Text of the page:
• 35:30 Barresi makes it clear that Oklahoma will eventually develop our own science standards, and that they will not include a discussion of evolution, carbon footprints, or global warming. “It’s not the truth.” Apparently, our efforts to develop critical thinkers will also lead to a generation that doesn’t get a chance to develop as scientists.
  • 40:30 Barresi begins to string the education establishment doesn’t want to be transparent and accountable theme throughout the rest of her remarks. This is also false. It’s the central message of her campaign though. She’s betting on the public disliking their own elected school board members, superintendents, and principals more than they dislike her in order to win re-election.
  • 41:00 She claims that the A-F scale is simply a conversion of all the information that was in the previous 1500 point API scale. This is also not factual. Yes, both measures had student achievement data, dropout and graduation rates, and attendance as factors. Scores counted differently in the API than they do for A-F, though. And API didn’t count the lowest-performing students three times – a factor that amplifies the effects of poverty.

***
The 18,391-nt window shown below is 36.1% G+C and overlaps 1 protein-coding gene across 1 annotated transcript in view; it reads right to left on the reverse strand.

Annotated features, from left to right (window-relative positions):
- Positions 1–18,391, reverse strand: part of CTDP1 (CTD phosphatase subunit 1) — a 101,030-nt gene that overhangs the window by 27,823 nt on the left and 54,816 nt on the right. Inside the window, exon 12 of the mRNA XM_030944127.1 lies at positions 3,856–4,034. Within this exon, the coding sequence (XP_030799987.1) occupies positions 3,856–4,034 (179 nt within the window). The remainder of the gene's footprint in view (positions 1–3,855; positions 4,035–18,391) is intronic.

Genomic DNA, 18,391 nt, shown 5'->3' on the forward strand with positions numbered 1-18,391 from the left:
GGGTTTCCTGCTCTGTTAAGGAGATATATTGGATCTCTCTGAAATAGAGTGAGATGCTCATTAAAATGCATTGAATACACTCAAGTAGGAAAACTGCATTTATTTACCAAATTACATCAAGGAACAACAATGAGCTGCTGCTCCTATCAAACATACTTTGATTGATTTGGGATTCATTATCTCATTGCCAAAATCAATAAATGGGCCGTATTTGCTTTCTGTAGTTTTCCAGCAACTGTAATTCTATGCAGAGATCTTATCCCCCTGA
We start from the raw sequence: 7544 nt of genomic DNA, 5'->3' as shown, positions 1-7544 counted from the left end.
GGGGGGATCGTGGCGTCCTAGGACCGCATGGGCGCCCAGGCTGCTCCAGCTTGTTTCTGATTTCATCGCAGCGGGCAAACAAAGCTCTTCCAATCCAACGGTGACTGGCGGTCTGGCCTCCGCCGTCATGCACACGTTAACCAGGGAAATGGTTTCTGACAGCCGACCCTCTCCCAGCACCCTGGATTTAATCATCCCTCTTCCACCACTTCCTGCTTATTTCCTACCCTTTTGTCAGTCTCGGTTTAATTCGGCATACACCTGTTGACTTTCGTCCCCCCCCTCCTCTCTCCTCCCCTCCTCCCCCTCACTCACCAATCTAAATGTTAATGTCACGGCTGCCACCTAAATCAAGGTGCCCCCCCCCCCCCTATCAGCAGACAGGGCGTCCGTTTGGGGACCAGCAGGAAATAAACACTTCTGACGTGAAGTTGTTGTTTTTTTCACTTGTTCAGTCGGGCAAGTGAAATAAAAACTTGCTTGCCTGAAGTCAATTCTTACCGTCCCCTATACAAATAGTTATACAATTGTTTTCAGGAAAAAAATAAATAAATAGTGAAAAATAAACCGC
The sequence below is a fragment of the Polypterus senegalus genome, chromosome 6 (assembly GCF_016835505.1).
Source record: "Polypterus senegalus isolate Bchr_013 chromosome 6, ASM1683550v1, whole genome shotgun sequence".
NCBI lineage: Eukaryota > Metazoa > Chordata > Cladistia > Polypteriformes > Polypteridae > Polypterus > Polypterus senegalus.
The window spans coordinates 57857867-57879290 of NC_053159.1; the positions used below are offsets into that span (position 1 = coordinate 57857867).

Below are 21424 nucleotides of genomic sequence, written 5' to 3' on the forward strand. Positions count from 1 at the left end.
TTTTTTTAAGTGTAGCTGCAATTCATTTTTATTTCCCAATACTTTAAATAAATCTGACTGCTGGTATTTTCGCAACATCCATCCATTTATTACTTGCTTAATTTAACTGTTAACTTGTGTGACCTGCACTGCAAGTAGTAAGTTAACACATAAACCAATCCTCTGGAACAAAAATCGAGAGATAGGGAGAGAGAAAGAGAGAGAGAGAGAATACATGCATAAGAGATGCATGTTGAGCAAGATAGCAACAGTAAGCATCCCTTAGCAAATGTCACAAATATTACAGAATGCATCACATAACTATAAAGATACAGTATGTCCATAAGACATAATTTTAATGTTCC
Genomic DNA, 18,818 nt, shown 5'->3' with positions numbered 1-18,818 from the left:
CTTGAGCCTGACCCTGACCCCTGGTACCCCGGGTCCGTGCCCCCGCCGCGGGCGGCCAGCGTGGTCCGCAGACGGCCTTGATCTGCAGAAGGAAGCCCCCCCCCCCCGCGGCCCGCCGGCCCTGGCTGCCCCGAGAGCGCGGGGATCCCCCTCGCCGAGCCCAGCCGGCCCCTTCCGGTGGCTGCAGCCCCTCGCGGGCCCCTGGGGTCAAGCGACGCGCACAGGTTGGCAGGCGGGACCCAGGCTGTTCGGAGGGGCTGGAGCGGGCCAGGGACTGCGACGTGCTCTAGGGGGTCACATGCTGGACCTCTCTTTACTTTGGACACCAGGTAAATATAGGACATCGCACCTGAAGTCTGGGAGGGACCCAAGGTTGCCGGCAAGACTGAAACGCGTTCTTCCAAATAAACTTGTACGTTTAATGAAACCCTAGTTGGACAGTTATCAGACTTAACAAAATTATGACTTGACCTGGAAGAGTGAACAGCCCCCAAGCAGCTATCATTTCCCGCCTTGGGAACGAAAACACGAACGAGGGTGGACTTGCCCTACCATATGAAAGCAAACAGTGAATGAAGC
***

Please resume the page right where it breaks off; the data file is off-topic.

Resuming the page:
• By the way, and this is completely a sidebar here, someone posted this great file in a Google Doc, showing district-by-district, the grades with enrollment, poverty, and bilingual figures. Districts are ranked by poverty level, and the document runs 14 pages. The first district, Tushka, received an A-. While they should be congratulated for being a high-poverty, high-achievement school, keep in mind they’re the only A on the first 4 pages. The key statistical terms here are trend and outlier.
  • 42:00 This is one of my favorite parts. Even if you don’t want to watch the entire video, you have to see Barresi using air quotes to describe the OU/OSU “researchers” who discredited the A-F Report Cards. Having a state education leader so openly hostile to intellectualism and knowledge is unsettling, to say the least.
  • 43:00 Barresi states, “We put out a grade card that counts every student.” That’s true, unless you consider the students whose writing tests were still being re-scored six months later. Or the students not included due to the testing disruption. Or fifth, seventh, and eighth grade social studies.